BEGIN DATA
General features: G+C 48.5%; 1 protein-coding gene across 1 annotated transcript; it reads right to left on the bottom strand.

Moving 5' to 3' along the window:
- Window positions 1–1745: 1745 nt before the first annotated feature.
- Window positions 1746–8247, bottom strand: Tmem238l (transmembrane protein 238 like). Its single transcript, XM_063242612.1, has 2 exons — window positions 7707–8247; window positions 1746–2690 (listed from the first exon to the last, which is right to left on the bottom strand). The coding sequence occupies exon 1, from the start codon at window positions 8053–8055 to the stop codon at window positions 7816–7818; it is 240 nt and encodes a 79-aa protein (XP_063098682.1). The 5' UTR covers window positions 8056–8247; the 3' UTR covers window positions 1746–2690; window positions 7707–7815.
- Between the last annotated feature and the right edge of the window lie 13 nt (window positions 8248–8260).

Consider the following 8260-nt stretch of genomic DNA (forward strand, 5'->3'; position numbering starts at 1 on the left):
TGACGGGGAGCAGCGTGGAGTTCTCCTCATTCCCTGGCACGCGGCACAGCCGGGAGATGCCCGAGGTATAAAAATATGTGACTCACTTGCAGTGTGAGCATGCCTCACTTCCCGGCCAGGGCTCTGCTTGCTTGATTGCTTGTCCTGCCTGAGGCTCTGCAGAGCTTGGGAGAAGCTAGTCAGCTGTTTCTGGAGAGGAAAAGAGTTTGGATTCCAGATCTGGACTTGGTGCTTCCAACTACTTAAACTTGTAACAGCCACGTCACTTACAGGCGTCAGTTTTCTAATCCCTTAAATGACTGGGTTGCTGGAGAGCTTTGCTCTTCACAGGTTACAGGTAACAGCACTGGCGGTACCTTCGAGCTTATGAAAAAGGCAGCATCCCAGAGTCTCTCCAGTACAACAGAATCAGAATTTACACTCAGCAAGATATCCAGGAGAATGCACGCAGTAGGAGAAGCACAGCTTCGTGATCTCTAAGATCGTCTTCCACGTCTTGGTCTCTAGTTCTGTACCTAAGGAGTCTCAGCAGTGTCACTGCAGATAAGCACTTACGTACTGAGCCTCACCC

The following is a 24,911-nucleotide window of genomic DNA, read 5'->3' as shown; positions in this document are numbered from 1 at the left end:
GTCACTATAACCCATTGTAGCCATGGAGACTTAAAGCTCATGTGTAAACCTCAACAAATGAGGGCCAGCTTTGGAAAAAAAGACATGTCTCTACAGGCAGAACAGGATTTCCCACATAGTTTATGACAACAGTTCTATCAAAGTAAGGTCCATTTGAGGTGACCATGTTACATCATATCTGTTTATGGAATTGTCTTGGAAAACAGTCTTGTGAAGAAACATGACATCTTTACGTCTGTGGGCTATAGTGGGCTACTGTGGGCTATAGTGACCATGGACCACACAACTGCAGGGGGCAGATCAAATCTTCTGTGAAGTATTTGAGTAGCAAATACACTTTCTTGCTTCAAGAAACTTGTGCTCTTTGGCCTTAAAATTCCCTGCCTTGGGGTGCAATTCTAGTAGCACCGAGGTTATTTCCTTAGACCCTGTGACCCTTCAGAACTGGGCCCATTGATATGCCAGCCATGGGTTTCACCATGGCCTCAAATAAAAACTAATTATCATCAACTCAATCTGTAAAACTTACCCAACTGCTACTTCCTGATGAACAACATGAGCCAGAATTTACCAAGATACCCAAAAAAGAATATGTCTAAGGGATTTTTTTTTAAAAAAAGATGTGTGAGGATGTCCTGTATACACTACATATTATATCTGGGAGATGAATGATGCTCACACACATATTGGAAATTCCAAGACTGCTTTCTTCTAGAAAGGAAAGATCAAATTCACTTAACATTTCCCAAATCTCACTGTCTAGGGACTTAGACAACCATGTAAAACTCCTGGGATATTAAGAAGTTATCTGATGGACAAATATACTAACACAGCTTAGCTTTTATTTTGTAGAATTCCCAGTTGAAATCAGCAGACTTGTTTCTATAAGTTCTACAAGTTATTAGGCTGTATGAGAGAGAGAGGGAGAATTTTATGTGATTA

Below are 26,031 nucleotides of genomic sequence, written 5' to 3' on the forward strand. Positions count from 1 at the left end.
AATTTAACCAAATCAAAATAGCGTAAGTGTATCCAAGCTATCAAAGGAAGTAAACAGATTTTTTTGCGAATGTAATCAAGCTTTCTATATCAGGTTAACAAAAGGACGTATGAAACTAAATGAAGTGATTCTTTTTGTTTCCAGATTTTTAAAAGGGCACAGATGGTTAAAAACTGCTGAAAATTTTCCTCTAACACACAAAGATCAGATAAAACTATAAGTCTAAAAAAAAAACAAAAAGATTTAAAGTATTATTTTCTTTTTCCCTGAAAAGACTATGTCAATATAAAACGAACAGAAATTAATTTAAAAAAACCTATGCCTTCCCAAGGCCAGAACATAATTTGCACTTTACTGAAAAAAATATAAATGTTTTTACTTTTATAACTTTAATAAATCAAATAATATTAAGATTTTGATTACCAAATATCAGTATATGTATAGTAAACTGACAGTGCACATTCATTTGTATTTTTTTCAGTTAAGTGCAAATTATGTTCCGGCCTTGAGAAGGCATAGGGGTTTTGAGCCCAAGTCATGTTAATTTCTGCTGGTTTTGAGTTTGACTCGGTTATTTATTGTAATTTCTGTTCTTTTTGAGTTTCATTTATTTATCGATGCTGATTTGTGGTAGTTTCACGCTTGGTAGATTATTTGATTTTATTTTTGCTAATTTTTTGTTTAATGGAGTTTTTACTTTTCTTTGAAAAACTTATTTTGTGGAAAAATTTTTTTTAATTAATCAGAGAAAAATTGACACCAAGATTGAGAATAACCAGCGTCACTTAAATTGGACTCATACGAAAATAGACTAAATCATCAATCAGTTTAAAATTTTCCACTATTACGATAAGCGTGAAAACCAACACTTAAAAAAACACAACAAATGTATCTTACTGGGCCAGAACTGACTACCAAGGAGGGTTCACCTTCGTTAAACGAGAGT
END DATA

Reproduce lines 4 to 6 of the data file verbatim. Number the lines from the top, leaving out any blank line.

- Window positions 1746–8247, bottom strand: Tmem238l (transmembrane protein 238 like). Its single transcript, XM_063242612.1, has 2 exons — window positions 7707–8247; window positions 1746–2690 (listed from the first exon to the last, which is right to left on the bottom strand). The coding sequence occupies exon 1, from the start codon at window positions 8053–8055 to the stop codon at window positions 7816–7818; it is 240 nt and encodes a 79-aa protein (XP_063098682.1). The 5' UTR covers window positions 8056–8247; the 3' UTR covers window positions 1746–2690; window positions 7707–7815.
- Between the last annotated feature and the right edge of the window lie 13 nt (window positions 8248–8260).

Consider the following 8260-nt stretch of genomic DNA (forward strand, 5'->3'; position numbering starts at 1 on the left):